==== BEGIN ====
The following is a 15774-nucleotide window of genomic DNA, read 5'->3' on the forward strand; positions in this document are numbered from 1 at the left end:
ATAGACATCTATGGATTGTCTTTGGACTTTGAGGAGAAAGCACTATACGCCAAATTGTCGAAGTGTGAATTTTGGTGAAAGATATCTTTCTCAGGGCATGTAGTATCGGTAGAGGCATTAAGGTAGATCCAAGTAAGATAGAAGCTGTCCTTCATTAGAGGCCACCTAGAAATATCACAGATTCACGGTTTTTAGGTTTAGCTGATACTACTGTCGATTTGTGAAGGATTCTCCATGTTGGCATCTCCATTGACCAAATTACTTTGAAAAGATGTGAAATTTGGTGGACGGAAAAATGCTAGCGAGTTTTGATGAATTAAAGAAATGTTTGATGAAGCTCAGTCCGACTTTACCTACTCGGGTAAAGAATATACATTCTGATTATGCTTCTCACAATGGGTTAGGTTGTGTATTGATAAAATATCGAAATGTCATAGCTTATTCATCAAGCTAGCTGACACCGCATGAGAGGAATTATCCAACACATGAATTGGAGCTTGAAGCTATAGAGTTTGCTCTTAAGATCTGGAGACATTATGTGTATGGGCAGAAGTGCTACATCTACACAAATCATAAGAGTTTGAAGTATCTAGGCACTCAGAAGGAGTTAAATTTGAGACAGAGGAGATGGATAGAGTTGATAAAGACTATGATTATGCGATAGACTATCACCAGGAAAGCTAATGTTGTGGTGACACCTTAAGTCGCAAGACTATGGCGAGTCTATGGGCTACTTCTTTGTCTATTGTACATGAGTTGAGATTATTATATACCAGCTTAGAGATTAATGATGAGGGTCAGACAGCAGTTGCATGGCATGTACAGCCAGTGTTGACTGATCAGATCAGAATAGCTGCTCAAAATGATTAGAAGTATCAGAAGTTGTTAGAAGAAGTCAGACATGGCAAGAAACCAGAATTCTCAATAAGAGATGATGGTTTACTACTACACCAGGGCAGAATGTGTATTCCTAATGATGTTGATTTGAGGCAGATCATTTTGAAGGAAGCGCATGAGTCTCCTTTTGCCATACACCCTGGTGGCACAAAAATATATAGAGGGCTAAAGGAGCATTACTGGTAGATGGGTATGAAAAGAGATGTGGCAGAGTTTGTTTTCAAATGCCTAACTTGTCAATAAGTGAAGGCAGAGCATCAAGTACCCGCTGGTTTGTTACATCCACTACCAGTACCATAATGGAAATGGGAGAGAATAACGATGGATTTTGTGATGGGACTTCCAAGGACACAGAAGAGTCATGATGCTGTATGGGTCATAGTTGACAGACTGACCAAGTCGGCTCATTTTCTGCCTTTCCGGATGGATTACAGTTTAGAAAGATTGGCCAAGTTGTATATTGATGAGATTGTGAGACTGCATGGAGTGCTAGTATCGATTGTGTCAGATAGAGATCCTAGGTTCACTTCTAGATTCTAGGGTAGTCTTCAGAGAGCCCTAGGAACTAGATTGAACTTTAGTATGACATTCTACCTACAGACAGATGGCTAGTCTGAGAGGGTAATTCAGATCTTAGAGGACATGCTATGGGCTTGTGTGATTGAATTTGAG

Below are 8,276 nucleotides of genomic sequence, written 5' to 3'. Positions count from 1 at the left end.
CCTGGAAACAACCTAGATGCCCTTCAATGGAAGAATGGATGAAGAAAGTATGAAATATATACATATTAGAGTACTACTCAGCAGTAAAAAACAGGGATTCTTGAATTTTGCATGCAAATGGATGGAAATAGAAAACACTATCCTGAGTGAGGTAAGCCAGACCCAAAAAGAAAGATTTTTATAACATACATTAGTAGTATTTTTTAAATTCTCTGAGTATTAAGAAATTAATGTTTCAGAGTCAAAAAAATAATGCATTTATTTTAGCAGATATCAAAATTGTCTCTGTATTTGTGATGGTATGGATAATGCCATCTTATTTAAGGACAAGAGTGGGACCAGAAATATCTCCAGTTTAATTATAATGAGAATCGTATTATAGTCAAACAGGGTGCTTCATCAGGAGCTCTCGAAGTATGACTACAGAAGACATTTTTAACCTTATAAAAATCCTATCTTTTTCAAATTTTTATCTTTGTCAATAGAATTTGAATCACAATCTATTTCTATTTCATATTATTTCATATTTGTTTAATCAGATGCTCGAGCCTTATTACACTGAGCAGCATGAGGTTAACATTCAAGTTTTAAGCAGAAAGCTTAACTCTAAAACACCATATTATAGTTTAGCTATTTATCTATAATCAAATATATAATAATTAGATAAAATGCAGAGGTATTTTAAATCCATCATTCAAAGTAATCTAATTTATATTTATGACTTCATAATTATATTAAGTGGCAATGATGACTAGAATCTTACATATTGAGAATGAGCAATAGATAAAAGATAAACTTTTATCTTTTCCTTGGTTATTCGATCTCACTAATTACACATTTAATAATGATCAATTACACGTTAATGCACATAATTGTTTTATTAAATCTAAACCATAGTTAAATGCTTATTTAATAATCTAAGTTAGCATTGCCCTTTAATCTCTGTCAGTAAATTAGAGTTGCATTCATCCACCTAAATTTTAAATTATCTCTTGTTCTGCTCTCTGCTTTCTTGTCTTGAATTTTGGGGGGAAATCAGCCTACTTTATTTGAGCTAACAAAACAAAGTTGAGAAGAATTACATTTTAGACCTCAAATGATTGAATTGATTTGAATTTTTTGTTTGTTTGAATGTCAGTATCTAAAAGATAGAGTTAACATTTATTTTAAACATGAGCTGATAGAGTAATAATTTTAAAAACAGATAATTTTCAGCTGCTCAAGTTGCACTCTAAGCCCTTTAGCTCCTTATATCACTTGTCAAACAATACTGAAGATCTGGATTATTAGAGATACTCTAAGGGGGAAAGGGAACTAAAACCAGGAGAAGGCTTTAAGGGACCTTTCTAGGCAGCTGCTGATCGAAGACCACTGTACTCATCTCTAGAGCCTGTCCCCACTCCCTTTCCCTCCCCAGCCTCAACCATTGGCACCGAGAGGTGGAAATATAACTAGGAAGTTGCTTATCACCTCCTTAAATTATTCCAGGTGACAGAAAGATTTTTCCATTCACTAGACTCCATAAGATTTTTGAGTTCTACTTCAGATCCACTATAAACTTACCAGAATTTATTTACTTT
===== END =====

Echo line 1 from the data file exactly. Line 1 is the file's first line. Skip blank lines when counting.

The following is a 15774-nucleotide window of genomic DNA, read 5'->3' on the forward strand; positions in this document are numbered from 1 at the left end: